mixtures. The reactant that is not in excess in the reaction will be used up and it is this which will determine the total amount of iodine produced.

D Moles = mol dm-3 x dm3

= 0.04 x 2/1000

= 8x10-5 mols of S2O8 2-

E i 2cm3 of Na2S2O3 0.0100 mol dm-3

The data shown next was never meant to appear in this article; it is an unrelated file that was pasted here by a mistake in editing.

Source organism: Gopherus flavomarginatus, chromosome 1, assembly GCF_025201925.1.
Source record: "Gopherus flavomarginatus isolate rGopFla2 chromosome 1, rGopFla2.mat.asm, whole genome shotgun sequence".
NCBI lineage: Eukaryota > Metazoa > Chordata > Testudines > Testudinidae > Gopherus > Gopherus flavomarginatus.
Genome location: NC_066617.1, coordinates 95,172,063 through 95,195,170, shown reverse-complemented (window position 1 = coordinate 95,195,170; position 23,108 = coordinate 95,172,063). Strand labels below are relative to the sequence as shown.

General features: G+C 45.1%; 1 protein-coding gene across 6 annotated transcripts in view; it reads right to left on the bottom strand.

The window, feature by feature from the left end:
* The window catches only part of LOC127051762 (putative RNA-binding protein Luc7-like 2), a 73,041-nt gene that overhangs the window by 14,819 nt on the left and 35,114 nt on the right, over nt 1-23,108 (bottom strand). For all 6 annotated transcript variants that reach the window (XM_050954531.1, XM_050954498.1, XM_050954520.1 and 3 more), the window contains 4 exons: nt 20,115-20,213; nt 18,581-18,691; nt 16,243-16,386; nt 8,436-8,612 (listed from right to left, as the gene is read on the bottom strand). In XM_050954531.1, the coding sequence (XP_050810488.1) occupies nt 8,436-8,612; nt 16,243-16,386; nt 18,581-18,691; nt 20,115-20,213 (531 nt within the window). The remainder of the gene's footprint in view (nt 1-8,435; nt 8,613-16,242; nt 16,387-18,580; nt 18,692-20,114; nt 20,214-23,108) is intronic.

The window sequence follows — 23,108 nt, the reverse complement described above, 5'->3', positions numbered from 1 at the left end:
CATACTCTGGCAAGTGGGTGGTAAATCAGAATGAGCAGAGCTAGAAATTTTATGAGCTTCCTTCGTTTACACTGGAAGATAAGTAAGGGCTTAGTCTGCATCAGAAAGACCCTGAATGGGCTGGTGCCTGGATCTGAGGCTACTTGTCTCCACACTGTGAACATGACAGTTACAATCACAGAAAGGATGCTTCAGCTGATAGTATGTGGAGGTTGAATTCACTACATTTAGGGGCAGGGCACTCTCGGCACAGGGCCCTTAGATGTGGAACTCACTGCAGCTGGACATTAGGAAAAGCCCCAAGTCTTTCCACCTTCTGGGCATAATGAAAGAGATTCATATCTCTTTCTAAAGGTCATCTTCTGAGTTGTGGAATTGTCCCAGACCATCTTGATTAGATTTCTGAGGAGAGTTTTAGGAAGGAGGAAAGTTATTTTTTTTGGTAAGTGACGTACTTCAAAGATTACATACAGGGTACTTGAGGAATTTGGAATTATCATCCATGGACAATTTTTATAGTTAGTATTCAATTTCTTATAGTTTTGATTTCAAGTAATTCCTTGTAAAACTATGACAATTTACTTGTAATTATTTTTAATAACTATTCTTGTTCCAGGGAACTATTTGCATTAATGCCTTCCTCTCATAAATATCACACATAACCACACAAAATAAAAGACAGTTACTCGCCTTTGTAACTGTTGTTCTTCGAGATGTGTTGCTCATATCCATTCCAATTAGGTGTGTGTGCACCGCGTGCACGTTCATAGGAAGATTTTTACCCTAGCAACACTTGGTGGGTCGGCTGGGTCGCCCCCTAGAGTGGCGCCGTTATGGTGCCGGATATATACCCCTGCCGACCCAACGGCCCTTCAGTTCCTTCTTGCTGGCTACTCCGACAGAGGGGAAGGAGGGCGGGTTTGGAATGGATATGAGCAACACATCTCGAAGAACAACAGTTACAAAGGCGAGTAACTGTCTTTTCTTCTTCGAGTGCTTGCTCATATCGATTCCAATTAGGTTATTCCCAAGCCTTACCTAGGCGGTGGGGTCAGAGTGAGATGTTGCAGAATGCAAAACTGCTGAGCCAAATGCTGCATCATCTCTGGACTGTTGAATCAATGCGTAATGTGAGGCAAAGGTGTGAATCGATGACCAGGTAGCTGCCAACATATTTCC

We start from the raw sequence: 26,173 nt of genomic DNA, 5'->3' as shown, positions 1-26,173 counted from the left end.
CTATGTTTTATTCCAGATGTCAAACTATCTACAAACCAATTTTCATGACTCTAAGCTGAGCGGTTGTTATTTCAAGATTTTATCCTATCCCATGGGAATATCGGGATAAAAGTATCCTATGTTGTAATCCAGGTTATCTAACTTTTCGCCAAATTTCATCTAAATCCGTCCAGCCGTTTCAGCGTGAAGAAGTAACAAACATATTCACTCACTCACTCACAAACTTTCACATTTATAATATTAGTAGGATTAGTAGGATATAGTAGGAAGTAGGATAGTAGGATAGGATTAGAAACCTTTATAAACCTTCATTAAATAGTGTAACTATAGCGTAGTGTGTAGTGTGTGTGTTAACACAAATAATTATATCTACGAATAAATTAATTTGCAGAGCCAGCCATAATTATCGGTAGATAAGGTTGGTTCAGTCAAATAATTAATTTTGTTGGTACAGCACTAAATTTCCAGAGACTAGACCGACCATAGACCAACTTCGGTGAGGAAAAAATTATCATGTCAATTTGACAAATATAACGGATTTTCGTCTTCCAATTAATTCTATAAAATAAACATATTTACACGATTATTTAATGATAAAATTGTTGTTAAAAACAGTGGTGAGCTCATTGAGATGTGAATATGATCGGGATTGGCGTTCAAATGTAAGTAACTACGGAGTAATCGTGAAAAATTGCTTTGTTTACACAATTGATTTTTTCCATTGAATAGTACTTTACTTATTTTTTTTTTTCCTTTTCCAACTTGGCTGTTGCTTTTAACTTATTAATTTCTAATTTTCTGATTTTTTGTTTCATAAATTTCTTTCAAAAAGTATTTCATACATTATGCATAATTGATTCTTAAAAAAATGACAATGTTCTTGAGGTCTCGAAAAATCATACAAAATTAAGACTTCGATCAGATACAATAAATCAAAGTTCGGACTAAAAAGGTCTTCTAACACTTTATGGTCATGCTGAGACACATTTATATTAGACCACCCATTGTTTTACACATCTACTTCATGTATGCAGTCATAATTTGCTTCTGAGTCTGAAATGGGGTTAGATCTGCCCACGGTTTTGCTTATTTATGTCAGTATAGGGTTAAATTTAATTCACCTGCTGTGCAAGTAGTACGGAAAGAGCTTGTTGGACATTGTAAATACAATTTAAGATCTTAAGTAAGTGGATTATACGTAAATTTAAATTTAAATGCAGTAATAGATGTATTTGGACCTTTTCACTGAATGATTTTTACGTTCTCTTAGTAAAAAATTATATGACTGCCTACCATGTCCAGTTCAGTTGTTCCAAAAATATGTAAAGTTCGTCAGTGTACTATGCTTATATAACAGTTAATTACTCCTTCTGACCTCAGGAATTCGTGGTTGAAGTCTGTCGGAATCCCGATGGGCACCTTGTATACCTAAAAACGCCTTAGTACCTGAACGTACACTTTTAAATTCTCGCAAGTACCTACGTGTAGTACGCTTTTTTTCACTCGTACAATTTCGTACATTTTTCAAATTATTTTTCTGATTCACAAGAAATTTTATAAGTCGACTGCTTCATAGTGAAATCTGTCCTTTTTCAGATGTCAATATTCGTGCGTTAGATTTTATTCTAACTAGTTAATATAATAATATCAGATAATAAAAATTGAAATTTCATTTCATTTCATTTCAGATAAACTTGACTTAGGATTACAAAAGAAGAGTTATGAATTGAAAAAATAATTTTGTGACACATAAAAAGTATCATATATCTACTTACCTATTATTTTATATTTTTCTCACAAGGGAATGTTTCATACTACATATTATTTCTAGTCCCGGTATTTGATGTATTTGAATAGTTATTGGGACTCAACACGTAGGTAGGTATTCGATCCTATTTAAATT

Moles of Na2S2O3 = 0.01 x 2/1000

= 2x10-5 moles of S2O3

ii Moles of = 1.0 X10-5

I2

iii Percentage % of reaction = 1.0 X10-5 x100

8.0 X10-5

= 12.5 %